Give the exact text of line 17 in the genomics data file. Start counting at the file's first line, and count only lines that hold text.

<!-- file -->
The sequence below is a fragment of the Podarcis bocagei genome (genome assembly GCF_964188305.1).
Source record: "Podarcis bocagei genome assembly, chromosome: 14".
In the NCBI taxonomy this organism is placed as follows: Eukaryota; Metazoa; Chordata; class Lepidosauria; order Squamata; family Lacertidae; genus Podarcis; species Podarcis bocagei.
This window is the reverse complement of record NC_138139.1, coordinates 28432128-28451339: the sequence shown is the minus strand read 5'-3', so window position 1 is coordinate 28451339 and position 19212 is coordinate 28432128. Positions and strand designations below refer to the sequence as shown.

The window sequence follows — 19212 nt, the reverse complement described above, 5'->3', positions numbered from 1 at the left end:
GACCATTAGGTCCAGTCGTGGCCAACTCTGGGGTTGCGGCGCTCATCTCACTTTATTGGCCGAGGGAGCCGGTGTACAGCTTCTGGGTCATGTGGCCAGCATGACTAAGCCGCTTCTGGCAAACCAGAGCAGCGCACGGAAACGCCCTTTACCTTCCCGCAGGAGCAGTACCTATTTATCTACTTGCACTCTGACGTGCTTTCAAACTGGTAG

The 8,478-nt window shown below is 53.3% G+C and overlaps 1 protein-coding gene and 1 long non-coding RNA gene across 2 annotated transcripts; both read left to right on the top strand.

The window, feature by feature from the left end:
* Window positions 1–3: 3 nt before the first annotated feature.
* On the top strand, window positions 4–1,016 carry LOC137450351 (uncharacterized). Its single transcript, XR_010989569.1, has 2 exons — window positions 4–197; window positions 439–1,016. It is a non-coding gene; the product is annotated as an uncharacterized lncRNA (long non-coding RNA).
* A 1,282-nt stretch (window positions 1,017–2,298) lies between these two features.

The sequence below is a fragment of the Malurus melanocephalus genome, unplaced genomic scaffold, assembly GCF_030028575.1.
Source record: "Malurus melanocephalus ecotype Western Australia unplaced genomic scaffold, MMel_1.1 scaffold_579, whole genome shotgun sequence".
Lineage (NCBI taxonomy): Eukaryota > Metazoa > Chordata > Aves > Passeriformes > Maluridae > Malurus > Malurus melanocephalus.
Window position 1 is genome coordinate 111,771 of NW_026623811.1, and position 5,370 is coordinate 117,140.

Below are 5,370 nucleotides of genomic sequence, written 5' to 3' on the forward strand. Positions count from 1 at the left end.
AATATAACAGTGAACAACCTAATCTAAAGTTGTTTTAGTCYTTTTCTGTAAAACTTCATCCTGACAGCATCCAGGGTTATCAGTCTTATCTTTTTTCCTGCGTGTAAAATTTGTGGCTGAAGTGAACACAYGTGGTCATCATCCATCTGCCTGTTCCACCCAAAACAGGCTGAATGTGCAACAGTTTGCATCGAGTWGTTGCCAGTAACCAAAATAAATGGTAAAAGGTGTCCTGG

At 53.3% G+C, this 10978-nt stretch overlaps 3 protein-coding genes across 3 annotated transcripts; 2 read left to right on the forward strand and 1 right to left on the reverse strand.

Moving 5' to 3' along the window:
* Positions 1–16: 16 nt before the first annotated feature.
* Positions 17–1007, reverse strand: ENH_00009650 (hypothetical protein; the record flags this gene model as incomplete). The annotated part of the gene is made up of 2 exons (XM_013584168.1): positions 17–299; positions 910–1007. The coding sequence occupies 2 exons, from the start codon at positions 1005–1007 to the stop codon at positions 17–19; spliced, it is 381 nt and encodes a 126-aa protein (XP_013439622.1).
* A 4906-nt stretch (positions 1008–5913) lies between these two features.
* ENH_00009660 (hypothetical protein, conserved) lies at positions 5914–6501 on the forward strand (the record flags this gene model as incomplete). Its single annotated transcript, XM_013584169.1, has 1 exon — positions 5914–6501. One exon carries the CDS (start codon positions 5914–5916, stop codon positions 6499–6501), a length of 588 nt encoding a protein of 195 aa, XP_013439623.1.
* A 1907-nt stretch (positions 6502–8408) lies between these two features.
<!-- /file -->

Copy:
AATATAACAGTGAACAACCTAATCTAAAGTTGTTTTAGTCYTTTTCTGTAAAACTTCATCCTGACAGCATCCAGGGTTATCAGTCTTATCTTTTTTCCTGCGTGTAAAATTTGTGGCTGAAGTGAACACAYGTGGTCATCATCCATCTGCCTGTTCCACCCAAAACAGGCTGAATGTGCAACAGTTTGCATCGAGTWGTTGCCAGTAACCAAAATAAATGGTAAAAGGTGTCCTGG